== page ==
This photo from a CPS member shows how talented boaters are. Brenda Cochrane from Kelowna BC, a ...
The first part of this blog will show that not every day is blue sky and sunshine in the Bahamas!
This beauty came our way from Reel Deal Yachts in Bahia Mar, Florida. Why not charter for the ...
This new legislation from Washington State Department of Fisheries applies to boats launched in ...
Don’t miss this brilliant photo double header
In honour of Launch Day, our POTW this time comes from Wendy Loat in Port Credit. This shot, taken ...
Our favorite, Man-O-War Cay, is home to the Albury Boat Building empire. They have been building ...
On the Easter Weekend, the Sidney North Saanich Yacht Club from Vancouver Island, had its first ...
We were finally able to get a SIM card and data plan on our phone Monday morning. We could now ...
It’s Friday afternoon at the Newport Yacht Club in Stoney Creek, and that can only mean one thing - ...

 

Jeanneau Sun Odyssey 440

Jeanneau Sun Odyssey 440By Zuzana Prochazka

There are few things more satisfying than watching someone thumb their nose at tradition and introduce something revolutionary that kicks convention to the curb. French designer, Philippe Briand, has done just that for Jenneau’s new line of Sun Odyssey family cruisers. By starting with a clean sheet, Briand re-thought how we move about on deck and below, and the results on the Jeanneau 440 are game changing.

Jeanneau unveiled the first hull of their 440 in Annapolis with dramatic flair. On command, the plastic that sheathed half the boat...

Read more about the Jeanneau Sun Odyssey 440....

 

 

DIY & How to

  • Prev
CYOB readers often ask questions about their boats and system. For this issue, I’ve answered a ...
Modern marine engines run at very high temperatures and rely on a few methods to keep their ...
Pyrotechnic distress flares have been around for decades, while electronic strobe distress flares ...
In the early spring, just after launch, with the hustle and bustle of engine checks, antifouling, ...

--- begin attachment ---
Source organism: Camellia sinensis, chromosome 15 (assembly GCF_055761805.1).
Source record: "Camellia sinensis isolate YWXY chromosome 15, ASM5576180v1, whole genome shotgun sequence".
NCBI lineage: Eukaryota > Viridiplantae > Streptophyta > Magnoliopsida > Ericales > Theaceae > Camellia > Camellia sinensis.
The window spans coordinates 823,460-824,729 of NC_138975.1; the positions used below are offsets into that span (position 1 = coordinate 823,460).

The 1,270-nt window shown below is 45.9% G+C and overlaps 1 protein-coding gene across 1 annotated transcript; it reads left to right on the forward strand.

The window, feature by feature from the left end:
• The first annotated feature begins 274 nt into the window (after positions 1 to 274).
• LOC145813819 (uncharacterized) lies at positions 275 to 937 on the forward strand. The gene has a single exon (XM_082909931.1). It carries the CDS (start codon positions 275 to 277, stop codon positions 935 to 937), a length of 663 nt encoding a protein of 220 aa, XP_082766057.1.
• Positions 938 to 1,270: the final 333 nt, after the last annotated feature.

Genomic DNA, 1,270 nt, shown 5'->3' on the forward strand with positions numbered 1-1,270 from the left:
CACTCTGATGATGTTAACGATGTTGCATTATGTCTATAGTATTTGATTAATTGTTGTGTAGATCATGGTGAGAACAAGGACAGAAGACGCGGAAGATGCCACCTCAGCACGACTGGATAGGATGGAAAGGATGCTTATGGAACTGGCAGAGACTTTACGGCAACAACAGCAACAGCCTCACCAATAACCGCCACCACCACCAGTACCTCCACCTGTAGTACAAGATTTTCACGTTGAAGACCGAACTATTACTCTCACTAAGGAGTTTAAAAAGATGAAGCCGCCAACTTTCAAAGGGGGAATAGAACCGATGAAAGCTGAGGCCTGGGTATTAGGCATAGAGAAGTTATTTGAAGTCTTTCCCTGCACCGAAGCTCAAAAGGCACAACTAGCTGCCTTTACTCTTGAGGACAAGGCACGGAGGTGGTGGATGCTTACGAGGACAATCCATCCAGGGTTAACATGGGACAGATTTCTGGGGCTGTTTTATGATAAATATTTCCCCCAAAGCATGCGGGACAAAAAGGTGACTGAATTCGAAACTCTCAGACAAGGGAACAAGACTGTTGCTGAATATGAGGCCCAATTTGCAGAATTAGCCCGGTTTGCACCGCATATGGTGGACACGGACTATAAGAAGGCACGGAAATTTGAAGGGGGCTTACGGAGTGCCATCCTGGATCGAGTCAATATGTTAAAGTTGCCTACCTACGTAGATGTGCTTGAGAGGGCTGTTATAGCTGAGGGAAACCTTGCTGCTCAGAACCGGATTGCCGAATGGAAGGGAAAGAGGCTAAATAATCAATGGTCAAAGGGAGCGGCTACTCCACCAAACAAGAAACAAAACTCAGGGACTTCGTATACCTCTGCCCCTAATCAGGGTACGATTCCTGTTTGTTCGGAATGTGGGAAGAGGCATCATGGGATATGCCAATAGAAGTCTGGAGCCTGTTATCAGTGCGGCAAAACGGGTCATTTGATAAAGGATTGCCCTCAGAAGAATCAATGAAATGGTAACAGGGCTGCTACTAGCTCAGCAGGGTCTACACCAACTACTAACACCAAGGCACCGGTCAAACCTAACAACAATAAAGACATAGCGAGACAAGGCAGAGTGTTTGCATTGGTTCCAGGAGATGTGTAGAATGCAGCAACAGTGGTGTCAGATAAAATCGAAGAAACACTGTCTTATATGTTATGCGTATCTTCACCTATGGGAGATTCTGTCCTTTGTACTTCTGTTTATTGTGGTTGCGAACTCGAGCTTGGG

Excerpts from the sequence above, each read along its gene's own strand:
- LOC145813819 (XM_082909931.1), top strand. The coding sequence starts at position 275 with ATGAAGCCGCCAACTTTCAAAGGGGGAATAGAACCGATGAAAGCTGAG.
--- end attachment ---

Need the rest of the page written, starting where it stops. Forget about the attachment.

All engines, including marine engines (inboards, outboards and stern drives) have many moving parts ...
Most of us don’t give a second thought to our sacrificial anodes – those curious knobs of raw metal ...
I once heard an argument at a yacht club. Two old salts, patiently itching to let go lines and ...
In this time of boat show afterglow, many boaters are counting the days until launch. 
This one-day course consists of both theory and practical demonstration sessions, is designed to ...
Water has a funny way of making its way into a boat: through through-hulls, stuffing boxes, leaks, ...

Marine Products

  • Prev
Canada Rope promises that its new Night Saver Rope will illuminate at night and act as a reference ...
Take a look as a 68-foot yacht docks itself in between two Volvo Ocean 65 sailing yachts at the ...
Industry Firsts Include Direct Injection and Integrated Electric Steering System
Verviers, Belgium, 18 May 2018 — Mercury Marine, the world leader in marine propulsion technology, ...
Again, we return to the beginning. We started this column with a look at marine navigation for ...
Ga-Oh (spirit of the winds in Algonquin) creates bags and other items from re-purposed sails.
The 2018 Northwest Boat Travel Guide just arrived. This time of the year is the perfect time for ...
We are all looking to gain a little more time these days, and technology is often the route we ...
While they are no longer a part of the CPS Flare Program, Fogh Boat Supplies and Fogh Marine, both ...
We have all had the experience of heading down below on a nice boat only to encounter an unpleasant ...